iReporter Naeem Muhsiny recently submitted these pictures he took of Afghan women in traditional Muslim garb outside the "Blue Mosque" in northern Afghanistan.
Muhsiny told iReport that he feels these photos represent the struggle between religious tradition and the modern world faced by many Afghans. "Religion controls every aspect of one's life under the banner of God and secularism frees one from fear and greed, the very theory found in all four major religions," he said.
"Religion divides people under different names and affiliations and secularism breaks those walls by recognizing one value and that is humanity."
Muhsiny was stationed in Afghanistan from January 2010 through August 2011 as the country manager for Afghanistan at the American Councils for International Education, an organization that provides educational programs for Afghan youth.
As summer peeks around the corner and warmer weather appears, children splash and play to cool off in the Tarnek River in the Zabul province located in southern Afghanistan.
Even with other transportation available, sometimes you have to walk. A man pushes his motorcycle and a boy leads a donkey through the Nawbahar District bazaar in the Zabul Province of Afghanistan.
Afghan National Army officers march through colored smoke during a graduation ceremony in Kabul.
Afghanistan's police and army are due to take control of security in the some areas from July and across Afghanistan by 2014.
From U.S. soldiers in gun turrets to a boy selling balloons on the streets of Kabul: Check out some of the scenes captured by CNN over the year in telling the Afghanistan story.
See more photos of Afghanistan in the Photo Spotlight
MORE PHOTO GALLERIES
• Navigating Kabul's crazy traffic
• Views from outside the wire
• Views from inside the machine
• Inside the game of buzkashi
President Barack Obama meets the national security team during a monthly meeting on Afghanistan and Pakistan in the Situation Room of the White House.
A long-awaited U.S. military analysis of the war in Afghanistan is expected later this week, a year after President Obama ordered additional U.S. troops to the country as part of a strategy that could bring some forces home as soon as July 2011. Officials have said the goal is to end combat operations in Afghanistan in 2014.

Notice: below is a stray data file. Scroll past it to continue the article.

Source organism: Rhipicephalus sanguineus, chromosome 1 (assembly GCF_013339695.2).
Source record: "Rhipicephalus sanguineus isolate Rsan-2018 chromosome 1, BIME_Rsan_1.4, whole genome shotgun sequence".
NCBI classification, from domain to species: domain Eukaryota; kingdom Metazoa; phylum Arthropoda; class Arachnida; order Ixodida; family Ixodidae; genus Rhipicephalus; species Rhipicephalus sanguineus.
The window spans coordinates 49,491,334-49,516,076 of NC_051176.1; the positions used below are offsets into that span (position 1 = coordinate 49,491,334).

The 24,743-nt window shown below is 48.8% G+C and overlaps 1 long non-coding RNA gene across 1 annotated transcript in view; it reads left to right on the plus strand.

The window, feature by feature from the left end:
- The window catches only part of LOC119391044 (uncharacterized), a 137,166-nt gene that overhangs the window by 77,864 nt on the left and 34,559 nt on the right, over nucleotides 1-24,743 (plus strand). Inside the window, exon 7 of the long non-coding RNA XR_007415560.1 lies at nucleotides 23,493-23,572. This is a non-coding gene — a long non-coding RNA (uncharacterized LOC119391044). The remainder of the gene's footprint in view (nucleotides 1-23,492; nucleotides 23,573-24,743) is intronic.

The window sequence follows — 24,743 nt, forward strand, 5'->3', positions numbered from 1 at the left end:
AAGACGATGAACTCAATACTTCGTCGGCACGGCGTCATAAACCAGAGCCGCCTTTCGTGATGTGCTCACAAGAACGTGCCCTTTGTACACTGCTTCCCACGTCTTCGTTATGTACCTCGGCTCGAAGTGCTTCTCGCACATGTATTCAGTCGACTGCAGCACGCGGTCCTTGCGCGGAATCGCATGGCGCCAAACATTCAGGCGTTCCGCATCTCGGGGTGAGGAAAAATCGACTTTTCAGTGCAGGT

Along with the increase in U.S. troops, President Obama's COIN strategy called for a U.S. civilian "surge" to get Afghanistan ready for troops' withdrawal next year. Although there have been pockets of progress, what will it really take for the civilian surge to work long-term?
CNN’s Foreign Affairs Correspondent Jill Dougherty and CNN Senior State Department Producer Elise Labott recently embedded with U.S. Provincial Reconstruction Teams in Afghanistan, part of the Obama administration's civilian "surge." They saw first-hand the efforts on the ground and the pockets of progress as well as the challenges that remain.
Watch as CNN's Jill Dougherty sees the "civilian surge" up close.
In her analysis of what it will take for long-term success, Labott writes, "We saw so many little pockets of hope, each of them producing modest gains. But in and of themselves, these bright spots do not necessarily add up to a policy. The concern continues that the U.S. will fail to translate these gains into a path for Afghanistan to stand up on its own."
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U.S. Army Sgt. Ricardo E. Maya of Corozal, Puerto Rico, a squad leader with 4th Platoon, Company D, 1st Battalion, 327th Infantry Regiment, Task Force Bulldog, keeps watch as 120mm white phosphorus mortar rounds hit the nearby ridge line during a recent firrefight that lasted more than three hours.
Insurgents fired rocket-propelled grenades, heavy machine guns and small arms at the Shege East Afghan National Police Checkpoint in the eastern Kunar Province. International Security Assistance Forces and Afghan National Police responded in kind with small arms, heavy machine gun and mortar fire. Neither ISAF nor ANP personnel were injured during the attack.
A soldier with the 101st Airborne Division Alpha Battery 1-320th fires an AT-4 during a recent Taliban attack on the outskirts of the village of Jellawar in the Arghandab Valley.
The blast coming from the back of the the anti-tank weapon kicks up a cloud of dust and debris - including spent shell casings from other weapons.
A young Afghan boy and his sisters learn to make friendship bracelets from U.S. Air Force Capt. Mary Danner-Jones during a Girl Scout meeting in Jalalabad, Afghanistan.
Danner-Jones is a member of the Nangarhar Provincial Reconstruction team stationed at Forward Operating Base Finley Shields in Jalalabad, Afghanistan.
Afghanistan Crossroads is where CNN's reporting converges -- bringing you a diversity of voices, stunning images and video, global perspectives and the latest news from on the ground in Afghanistan and around the world.
- This blog was archived in October 2011.
From all parts of the world and spanning all ages, more than 2,500 U.S. and coalition troops have died in Afghanistan.
Explore the names, ages and faces of the fallen